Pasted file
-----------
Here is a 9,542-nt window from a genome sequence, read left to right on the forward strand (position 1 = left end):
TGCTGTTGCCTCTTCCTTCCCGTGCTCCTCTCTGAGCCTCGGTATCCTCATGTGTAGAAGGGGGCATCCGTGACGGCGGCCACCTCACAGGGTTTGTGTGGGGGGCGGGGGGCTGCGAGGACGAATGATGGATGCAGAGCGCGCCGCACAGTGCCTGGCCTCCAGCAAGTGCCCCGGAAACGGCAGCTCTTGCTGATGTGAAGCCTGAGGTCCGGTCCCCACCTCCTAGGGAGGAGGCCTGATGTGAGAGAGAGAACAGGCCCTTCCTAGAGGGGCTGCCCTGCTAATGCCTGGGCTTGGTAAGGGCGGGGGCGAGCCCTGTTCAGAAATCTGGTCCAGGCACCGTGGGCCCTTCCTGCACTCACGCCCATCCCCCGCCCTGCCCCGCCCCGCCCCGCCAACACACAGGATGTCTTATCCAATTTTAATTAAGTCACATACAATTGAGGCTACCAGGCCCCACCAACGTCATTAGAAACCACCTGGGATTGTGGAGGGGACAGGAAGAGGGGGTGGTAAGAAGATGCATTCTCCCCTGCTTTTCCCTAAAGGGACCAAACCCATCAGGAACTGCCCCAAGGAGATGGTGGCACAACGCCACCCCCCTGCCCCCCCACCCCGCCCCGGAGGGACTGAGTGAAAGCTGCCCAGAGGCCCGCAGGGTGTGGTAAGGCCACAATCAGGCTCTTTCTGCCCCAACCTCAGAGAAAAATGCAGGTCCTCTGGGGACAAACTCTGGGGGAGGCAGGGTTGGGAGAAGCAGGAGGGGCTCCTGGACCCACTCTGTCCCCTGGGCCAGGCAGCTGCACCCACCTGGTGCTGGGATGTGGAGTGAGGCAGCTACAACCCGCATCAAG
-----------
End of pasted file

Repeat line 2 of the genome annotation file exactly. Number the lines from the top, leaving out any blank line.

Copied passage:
TGCTGTTGCCTCTTCCTTCCCGTGCTCCTCTCTGAGCCTCGGTATCCTCATGTGTAGAAGGGGGCATCCGTGACGGCGGCCACCTCACAGGGTTTGTGTGGGGGGCGGGGGGCTGCGAGGACGAATGATGGATGCAGAGCGCGCCGCACAGTGCCTGGCCTCCAGCAAGTGCCCCGGAAACGGCAGCTCTTGCTGATGTGAAGCCTGAGGTCCGGTCCCCACCTCCTAGGGAGGAGGCCTGATGTGAGAGAGAGAACAGGCCCTTCCTAGAGGGGCTGCCCTGCTAATGCCTGGGCTTGGTAAGGGCGGGGGCGAGCCCTGTTCAGAAATCTGGTCCAGGCACCGTGGGCCCTTCCTGCACTCACGCCCATCCCCCGCCCTGCCCCGCCCCGCCCCGCCAACACACAGGATGTCTTATCCAATTTTAATTAAGTCACATACAATTGAGGCTACCAGGCCCCACCAACGTCATTAGAAACCACCTGGGATTGTGGAGGGGACAGGAAGAGGGGGTGGTAAGAAGATGCATTCTCCCCTGCTTTTCCCTAAAGGGACCAAACCCATCAGGAACTGCCCCAAGGAGATGGTGGCACAACGCCACCCCCCTGCCCCCCCACCCCGCCCCGGAGGGACTGAGTGAAAGCTGCCCAGAGGCCCGCAGGGTGTGGTAAGGCCACAATCAGGCTCTTTCTGCCCCAACCTCAGAGAAAAATGCAGGTCCTCTGGGGACAAACTCTGGGGGAGGCAGGGTTGGGAGAAGCAGGAGGGGCTCCTGGACCCACTCTGTCCCCTGGGCCAGGCAGCTGCACCCACCTGGTGCTGGGATGTGGAGTGAGGCAGCTACAACCCGCATCAAG